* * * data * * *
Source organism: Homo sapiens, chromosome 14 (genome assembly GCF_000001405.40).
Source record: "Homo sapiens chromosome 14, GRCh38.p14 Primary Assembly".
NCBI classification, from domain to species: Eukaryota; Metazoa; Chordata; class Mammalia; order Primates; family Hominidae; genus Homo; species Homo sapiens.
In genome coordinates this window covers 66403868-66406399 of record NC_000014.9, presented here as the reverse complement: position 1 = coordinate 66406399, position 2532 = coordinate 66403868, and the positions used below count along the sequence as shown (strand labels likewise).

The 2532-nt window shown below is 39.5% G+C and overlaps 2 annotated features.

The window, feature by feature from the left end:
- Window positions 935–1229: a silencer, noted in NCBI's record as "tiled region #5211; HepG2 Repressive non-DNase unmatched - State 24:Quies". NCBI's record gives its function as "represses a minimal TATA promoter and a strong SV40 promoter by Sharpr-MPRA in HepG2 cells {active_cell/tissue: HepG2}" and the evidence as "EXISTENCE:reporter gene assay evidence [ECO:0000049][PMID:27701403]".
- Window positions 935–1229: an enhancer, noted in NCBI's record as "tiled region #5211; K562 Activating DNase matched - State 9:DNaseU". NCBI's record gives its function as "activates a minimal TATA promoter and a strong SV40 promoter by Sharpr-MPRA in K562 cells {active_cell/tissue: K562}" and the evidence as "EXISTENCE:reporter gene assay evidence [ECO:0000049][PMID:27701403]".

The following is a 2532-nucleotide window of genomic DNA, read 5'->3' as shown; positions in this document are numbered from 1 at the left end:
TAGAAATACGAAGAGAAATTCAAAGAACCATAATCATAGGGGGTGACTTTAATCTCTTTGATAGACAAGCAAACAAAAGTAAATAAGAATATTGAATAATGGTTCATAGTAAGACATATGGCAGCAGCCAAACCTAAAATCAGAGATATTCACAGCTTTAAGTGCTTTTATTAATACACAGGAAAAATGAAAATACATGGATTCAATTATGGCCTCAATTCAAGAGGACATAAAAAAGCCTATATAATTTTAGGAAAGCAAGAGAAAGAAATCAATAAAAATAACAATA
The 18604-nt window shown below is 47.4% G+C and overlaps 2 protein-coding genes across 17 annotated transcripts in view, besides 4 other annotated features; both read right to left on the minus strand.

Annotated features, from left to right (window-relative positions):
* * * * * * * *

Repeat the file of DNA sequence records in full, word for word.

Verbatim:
Source organism: Homo sapiens, chromosome 14 (genome assembly GCF_000001405.40).
Source record: "Homo sapiens chromosome 14, GRCh38.p14 Primary Assembly".
NCBI classification, from domain to species: Eukaryota; Metazoa; Chordata; class Mammalia; order Primates; family Hominidae; genus Homo; species Homo sapiens.
In genome coordinates this window covers 66403868-66406399 of record NC_000014.9, presented here as the reverse complement: position 1 = coordinate 66406399, position 2532 = coordinate 66403868, and the positions used below count along the sequence as shown (strand labels likewise).

The 2532-nt window shown below is 39.5% G+C and overlaps 2 annotated features.

The window, feature by feature from the left end:
- Window positions 935–1229: a silencer, noted in NCBI's record as "tiled region #5211; HepG2 Repressive non-DNase unmatched - State 24:Quies". NCBI's record gives its function as "represses a minimal TATA promoter and a strong SV40 promoter by Sharpr-MPRA in HepG2 cells {active_cell/tissue: HepG2}" and the evidence as "EXISTENCE:reporter gene assay evidence [ECO:0000049][PMID:27701403]".
- Window positions 935–1229: an enhancer, noted in NCBI's record as "tiled region #5211; K562 Activating DNase matched - State 9:DNaseU". NCBI's record gives its function as "activates a minimal TATA promoter and a strong SV40 promoter by Sharpr-MPRA in K562 cells {active_cell/tissue: K562}" and the evidence as "EXISTENCE:reporter gene assay evidence [ECO:0000049][PMID:27701403]".

The following is a 2532-nucleotide window of genomic DNA, read 5'->3' as shown; positions in this document are numbered from 1 at the left end:
TAGAAATACGAAGAGAAATTCAAAGAACCATAATCATAGGGGGTGACTTTAATCTCTTTGATAGACAAGCAAACAAAAGTAAATAAGAATATTGAATAATGGTTCATAGTAAGACATATGGCAGCAGCCAAACCTAAAATCAGAGATATTCACAGCTTTAAGTGCTTTTATTAATACACAGGAAAAATGAAAATACATGGATTCAATTATGGCCTCAATTCAAGAGGACATAAAAAAGCCTATATAATTTTAGGAAAGCAAGAGAAAGAAATCAATAAAAATAACAATA
The 18604-nt window shown below is 47.4% G+C and overlaps 2 protein-coding genes across 17 annotated transcripts in view, besides 4 other annotated features; both read right to left on the minus strand.

Annotated features, from left to right (window-relative positions):